Girl Detective, Hard-Boiled Variety
What do you do when you’re playing with your grandmother’s binoculars, looking out the window at the hotel across the street and you see a burglary in progress—wait, don’t answer yet—and the burglar looks up and sees you watching him?
Samantha Keyes waves to him. So begins Sammy Keyes and the Hotel Thief, the first book in Wendelin Van Draanen's series about the persistently curious and feisty Sammy, who doesn’t want to report the crime to the police, because she’s living in her grandmother’s seniors-only-no-children-allowed apartment and she doesn’t want to draw attention to herself and her living situation. Her mother, “Lady Lana,” as Sammy refers to her, has run off to Hollywood in the hopes of becoming a film star, and left thirteen-year-old Sammy with her Grams. So Sammy has to be resourceful, and she is.
Sammy is also someone you don’t want to cross. Heather Acosta did on the first day of junior high school, and then she made the mistake of snatching something that belongs to Samantha’s best friend Marissa in the shopping mall. As Sammy describes the action,
I don’t care how much fun Heather Acosta’s made of my high-tops, she was wishing for a pair right then. She saw me gaining on her, and I think her nose was starting to remember what happened the last time she tried to mess with me because all of a sudden her stupid grin disappears and she yells, “Help! Help!”
People are staring but that doesn’t stop me. I chase her all the way to the escalator and tackle her so that she winds up with her face a little over the edge of the top step. I get on top of her, grab her hair, and say, “Give me Marissa’s money!”
I know I don’t have much time before some security guard comes and hauls me off, so I push her face down toward the moving steps and say, “Give me Marissa’s money”
There go those steps, thunk-kathunk-thunk-kathunk, just skinning her nose, and all of a sudden she’s very quiet.
I let her get a good whiff of the escalator and then I lean down and whisper, “I’d love to grind that snotty little nose of yours completely off, Heather. It’s your choice – your nose or Marissa’s money.”
A second later her hand comes around and opens up. She chokes out, “Get off of me!”
I grab the money, step right over her, and go flying down the escalator.
The hotel thief doesn’t do much better in his encounters with Sammy, and by the end of the book justice is served. But Sammy’s sparring with Heather (verbal and otherwise) and with the suspicious Officer Borsch continues in the next books in the series. And, along with the aid of her friends Marissa and Dot, so does her knack for uncovering criminal behavior.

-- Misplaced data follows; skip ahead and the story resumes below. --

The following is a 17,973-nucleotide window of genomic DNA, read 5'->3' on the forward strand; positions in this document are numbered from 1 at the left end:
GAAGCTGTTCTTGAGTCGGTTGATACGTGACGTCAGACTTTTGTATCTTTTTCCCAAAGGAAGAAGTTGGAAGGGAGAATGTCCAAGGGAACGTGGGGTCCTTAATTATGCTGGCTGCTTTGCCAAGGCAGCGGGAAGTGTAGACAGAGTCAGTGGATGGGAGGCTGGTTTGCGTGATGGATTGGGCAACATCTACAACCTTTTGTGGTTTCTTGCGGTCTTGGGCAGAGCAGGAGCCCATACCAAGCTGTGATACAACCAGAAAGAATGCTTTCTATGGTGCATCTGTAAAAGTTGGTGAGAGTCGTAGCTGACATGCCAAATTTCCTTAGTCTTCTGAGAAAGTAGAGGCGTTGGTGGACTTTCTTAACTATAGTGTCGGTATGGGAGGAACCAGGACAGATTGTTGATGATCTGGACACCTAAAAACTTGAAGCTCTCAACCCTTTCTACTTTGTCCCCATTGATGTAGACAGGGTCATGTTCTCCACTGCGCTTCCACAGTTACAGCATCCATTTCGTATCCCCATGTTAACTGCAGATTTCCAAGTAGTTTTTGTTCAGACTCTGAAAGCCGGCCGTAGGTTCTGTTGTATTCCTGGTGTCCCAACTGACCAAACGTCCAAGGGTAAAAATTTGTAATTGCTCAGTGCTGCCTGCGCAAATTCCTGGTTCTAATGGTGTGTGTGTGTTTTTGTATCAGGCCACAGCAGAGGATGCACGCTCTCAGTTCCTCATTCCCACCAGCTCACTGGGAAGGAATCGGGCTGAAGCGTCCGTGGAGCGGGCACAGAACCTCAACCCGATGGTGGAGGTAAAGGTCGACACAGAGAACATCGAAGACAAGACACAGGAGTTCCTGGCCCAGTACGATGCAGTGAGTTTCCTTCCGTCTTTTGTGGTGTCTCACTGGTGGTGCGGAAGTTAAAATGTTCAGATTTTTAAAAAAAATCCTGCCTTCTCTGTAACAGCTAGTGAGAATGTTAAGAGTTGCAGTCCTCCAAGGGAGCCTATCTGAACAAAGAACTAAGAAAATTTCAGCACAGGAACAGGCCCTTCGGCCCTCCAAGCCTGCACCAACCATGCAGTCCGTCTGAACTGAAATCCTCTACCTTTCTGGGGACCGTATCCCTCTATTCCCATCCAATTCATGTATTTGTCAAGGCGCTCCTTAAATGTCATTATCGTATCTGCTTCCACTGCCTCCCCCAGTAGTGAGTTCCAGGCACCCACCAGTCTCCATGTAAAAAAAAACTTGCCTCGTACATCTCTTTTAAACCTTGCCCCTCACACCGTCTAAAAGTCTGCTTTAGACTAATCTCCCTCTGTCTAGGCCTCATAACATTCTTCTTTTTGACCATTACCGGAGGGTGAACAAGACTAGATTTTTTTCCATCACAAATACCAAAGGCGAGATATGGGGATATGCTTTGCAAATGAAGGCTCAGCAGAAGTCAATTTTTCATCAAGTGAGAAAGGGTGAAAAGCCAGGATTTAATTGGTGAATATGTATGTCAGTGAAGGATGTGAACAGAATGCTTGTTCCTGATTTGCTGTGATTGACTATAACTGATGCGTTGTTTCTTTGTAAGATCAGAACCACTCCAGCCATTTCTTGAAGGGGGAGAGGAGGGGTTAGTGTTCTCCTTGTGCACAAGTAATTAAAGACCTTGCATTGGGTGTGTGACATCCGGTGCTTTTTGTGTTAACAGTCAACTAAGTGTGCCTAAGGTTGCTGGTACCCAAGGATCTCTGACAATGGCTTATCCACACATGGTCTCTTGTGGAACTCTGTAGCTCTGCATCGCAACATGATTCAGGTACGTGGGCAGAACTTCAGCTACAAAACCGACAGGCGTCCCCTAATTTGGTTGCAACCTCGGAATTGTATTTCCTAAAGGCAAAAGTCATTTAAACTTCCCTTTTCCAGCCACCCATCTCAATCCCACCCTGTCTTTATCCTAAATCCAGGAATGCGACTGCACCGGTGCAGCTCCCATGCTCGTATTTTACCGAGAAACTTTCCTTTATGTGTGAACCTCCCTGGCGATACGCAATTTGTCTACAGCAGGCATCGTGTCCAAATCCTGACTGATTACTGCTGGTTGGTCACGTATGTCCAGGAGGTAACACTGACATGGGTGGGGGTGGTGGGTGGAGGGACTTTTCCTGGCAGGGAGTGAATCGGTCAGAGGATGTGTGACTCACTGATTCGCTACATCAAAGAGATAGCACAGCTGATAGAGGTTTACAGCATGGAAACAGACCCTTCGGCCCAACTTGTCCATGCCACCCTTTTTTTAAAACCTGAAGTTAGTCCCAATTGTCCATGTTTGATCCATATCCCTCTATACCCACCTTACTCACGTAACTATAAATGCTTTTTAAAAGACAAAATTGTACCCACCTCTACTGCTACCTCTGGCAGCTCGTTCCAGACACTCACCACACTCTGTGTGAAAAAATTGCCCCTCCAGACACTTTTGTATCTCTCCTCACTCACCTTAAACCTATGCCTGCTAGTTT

It’s Halloween, and what if the scariest house in town contains a secret and an old man that needs your help?
Sammy Keyes and the Sisters Of Mercy
Some very suspicious nuns arrive in town in an RV just when a valuable object disappears from the church. But the priest thinks Sammy is the culprit.
Sammy Keyes and the Runaway Elf
Sammy gains a younger and, at first unwanted, sidekick.
Sammy and Marissa pay a surprise visit to Lady Lana in Hollywood. Lana doesn't want anyone to know she has a daughter as old as Sammy, but there's not much time to deal with that after one of her mother's fellow actor is murdered.
Sammy Keyes and the Search for Snake Eyes
The abandoned baby of a gang member can certainly complicate your life, even on the softball field.
This time Sammy foils an art heist—fans of Blue Balliett’s art mysteries take note—and the reader leans more about Grams's romantic past.
Sammy Keyes and the Psycho Kitty Queen
There's a cat-killer loose in town and Sammy get to turn thirteen again. Only Lady Lana can explain a second thirteenth birthday. Sammy has to catch the cat-killer.
Sammy Keyes and the Dead Giveaway
Are the hometown urban renewal plans on the up-and-up, or are they as corrupt as Class Personalities election at school?
Sammy Keyes and the Wild Things
Sammy takes to the wild to save an endangered condor, and finds herself endangered by flies, scorpions, poison oak and poachers. (Note: Not to be confused with the similar title by Maurice Sendak)
Sammy Keyes and the Cold Hard Cash
Here's an ethics question to ponder: if you catch someone sneaking down the fire escape with three bundles of cash, and you scare him to death, do you get to keep the loot? And there’s another something to ponder: can you find happiness with the brother of your worst enemy?